Medcalf: In Minn., boarding school trauma inflicted on Indigenous communities must be acknowledged

I have always tried to show solidarity with the Native American community.

As the first Black editor of my college newspaper, the MSU Reporter at Minnesota State Mankato, I banned the use of team mascot names that were offensive to the Indigenous community. At 20 years old, I knew I had a responsibility to develop a greater understanding of Native American culture and history and to be a real, accountable ally.

But there is so much I don’t know. That’s why I was stunned when I learned about the 215 unmarked graves (the numbers are well over 1,000 after subsequent searches) discovered at the site of a former boarding school for Indigenous children in Canada. Weeks later, U.S. Secretary of the Interior Deb Haaland announced a federal investigation to find and identify the remains of the individuals, many of them children, who attended government-operated and federally funded schools for Native Americans in the 1800s and the 1900s. The investigation aims to return the remains to their families and tribes, while also acknowledging the intergenerational wound produced by these policies. At the University of Minnesota-Morris, students have also demanded a proper search for unmarked graves since the university is located on the site of a former boarding school.

“We’re never going to know these true numbers,” said Allison Waukau (Menominee/Navajo Nations), Hennepin County Library’s Native American community liaison. “What really sucks too is that people think, ‘Oh, if we acknowledge it, then we have to atone for our sins.’ Non-natives think, ‘We’re not responsible for that, we didn’t do that.’ But I think we have the ability now, in this day and age, to be like, ‘This was wrong and we can be respectful from here on.’ ”

The boarding schools were created to strip Native Americans of their history, language, customs and their distinct tribal and cultural differences through separation, intimidation, abuse and coercion.

Children were ripped from their families and then they disappeared. Many died without any closure for those who loved them — all in the name of cultural genocide amid a land grab that stole hundreds of millions of acres from tribes across the country.

Before the recent stories about unmarked graves, I understood the existence of boarding schools, but I was ignorant about the degree of trauma they inflicted. Like the unmarked graves, Native American history has been buried by a country that knows it cannot be discussed without the admission of complicity. A nation that grew through the theft of foreign land teaches a one-sided tale about its emergence as a global power.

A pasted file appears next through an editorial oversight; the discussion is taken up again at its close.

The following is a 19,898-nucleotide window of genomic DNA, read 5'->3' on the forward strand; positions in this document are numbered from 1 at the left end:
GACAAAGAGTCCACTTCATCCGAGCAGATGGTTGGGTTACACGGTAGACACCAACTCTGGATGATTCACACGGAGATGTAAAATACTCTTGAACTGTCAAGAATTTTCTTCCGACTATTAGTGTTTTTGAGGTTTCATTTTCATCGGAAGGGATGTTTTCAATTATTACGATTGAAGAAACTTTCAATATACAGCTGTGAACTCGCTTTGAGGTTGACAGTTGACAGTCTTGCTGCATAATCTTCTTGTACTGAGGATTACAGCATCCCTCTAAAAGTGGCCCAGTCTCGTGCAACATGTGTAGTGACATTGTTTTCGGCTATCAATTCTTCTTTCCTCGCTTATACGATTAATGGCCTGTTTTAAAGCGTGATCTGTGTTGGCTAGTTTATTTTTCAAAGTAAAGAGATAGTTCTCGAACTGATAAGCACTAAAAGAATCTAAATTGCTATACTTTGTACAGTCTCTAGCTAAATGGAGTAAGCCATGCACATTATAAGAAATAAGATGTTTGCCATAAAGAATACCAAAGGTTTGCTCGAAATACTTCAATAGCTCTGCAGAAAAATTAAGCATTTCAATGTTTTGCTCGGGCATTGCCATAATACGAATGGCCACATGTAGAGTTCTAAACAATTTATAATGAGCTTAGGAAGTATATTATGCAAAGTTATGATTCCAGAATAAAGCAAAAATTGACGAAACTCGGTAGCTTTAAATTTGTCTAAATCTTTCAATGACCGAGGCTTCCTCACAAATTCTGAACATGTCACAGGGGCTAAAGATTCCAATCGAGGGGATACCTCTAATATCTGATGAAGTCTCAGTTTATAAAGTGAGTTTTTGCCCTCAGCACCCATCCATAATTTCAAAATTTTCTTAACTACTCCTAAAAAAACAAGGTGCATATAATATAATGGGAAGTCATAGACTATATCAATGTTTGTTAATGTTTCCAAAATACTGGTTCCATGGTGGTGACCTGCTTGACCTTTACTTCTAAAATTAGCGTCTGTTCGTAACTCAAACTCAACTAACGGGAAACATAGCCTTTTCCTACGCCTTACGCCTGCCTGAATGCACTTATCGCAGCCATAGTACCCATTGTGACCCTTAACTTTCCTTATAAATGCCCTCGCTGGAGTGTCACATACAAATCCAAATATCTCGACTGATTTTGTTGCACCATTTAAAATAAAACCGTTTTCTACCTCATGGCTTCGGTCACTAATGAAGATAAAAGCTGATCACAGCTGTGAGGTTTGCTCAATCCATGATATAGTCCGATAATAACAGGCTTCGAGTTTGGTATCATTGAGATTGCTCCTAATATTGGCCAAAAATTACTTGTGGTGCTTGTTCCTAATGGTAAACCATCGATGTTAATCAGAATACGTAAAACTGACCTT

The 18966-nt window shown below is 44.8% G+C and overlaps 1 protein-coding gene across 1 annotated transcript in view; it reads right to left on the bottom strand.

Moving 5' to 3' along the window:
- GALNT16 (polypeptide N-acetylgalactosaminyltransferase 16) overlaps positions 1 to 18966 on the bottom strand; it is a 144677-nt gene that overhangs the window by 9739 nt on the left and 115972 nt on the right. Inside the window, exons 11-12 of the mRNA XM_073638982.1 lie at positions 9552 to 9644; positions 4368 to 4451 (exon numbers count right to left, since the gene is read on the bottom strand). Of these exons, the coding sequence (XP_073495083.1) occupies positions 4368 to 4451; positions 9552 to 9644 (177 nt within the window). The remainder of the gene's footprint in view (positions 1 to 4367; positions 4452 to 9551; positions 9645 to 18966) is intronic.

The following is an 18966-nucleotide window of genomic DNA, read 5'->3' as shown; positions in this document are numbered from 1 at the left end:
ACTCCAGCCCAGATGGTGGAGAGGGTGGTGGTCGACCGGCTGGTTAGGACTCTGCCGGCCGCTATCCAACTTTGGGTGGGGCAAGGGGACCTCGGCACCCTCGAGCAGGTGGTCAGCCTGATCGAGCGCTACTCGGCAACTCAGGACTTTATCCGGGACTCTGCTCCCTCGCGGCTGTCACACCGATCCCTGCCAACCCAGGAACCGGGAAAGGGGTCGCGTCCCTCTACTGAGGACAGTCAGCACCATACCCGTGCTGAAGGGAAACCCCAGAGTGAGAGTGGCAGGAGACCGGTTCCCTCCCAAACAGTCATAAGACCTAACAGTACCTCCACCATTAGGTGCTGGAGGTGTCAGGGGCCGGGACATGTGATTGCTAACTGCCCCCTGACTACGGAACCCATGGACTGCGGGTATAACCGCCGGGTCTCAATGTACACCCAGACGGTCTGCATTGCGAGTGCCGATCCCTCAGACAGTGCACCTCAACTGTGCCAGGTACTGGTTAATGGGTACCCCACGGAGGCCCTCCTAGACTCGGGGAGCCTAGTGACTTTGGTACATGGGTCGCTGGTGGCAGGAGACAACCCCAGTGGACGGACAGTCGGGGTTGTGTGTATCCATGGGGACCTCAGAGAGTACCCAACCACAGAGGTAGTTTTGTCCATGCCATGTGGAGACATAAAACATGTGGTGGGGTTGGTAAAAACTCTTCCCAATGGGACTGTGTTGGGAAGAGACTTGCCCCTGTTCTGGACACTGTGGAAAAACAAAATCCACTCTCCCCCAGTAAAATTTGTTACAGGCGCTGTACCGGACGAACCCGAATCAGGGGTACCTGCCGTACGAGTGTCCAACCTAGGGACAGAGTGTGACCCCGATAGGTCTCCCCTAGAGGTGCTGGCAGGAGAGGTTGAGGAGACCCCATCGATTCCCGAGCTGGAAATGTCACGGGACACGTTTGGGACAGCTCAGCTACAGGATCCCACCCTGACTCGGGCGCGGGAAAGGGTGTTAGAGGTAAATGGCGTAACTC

I do not understand the nuance or the layers of this conversation around boarding schools and their collective effect, but I do know our next task is to listen, learn and commit to action in solidarity with the Native American community as it pushes forward to tell a story of lost ancestors, the long-term impact of racist policies and a tangible resilience.

The Native American community is not a monolith and its reflections and perspectives on the impact of boarding schools and the experiences attached to them might vary, but there is consensus about the impact of the country’s failed attempt to erase their culture: the pain and the problems it caused remain.

“It doesn’t, in the least, surprise me that people are shocked and surprised to hear there are more unmarked graves in the United States than there were in Canada,” said Antony Stately (Ojibwe/Oneida), the president and executive officer of the Native American Community Clinic who attended boarding schools in his youth. “It doesn’t shock me or surprise me at all and it’s because the United States, by and large, has done a good job of hiding that story.”

The attempt to force assimilation is still felt by an Indigenous community that has faced the highest rate of poverty in America, said Brenda Child, the Northrop professor of American Studies at the University of Minnesota and a former chair of the school’s Department of American Studies and the Department of American Indian Studies. Per Northwestern’s Institute for Policy Research, nearly one in three Native Americans live in poverty. The effect of the abuse, both sexual and physical, and inhumane conditions that led to widespread illness at the residential schools is a culprit in the current challenges the Indigenous community has had to overcome.

But it’s important, Child said, to acknowledge the strength within the storm. Native Americans continue to thrive and grow and prosper and fight to protect their legacies and the culture they encompass.

“I sometimes don’t want to say things were tragically lost and they’re gone because we’ve done such a great job of preserving things and revitalizing them today, so at the University of Minnesota, you can major in Ojibwe language and get a four-year degree in Ojibwe language and the same is true of Dakota, the two Indigenous languages of Minnesota,” said Child (Ojibwe/Red Lake), author of the book, “Boarding School Seasons: American Indian Families, 1900-1940.” “Things were damaged, things were hurt, but they’re not gone.”

At this stage, people can choose to offer support as those impacted encourage officials to seek answers pertinent to the past of the Indigenous community. That’s the choice I’m going to make. Every unmarked grave at a former boarding school holds a story. And each story deserves to be told.

“I think there is an opportunity to be respectful of these kids,” Waukau said, “that never made it home.”

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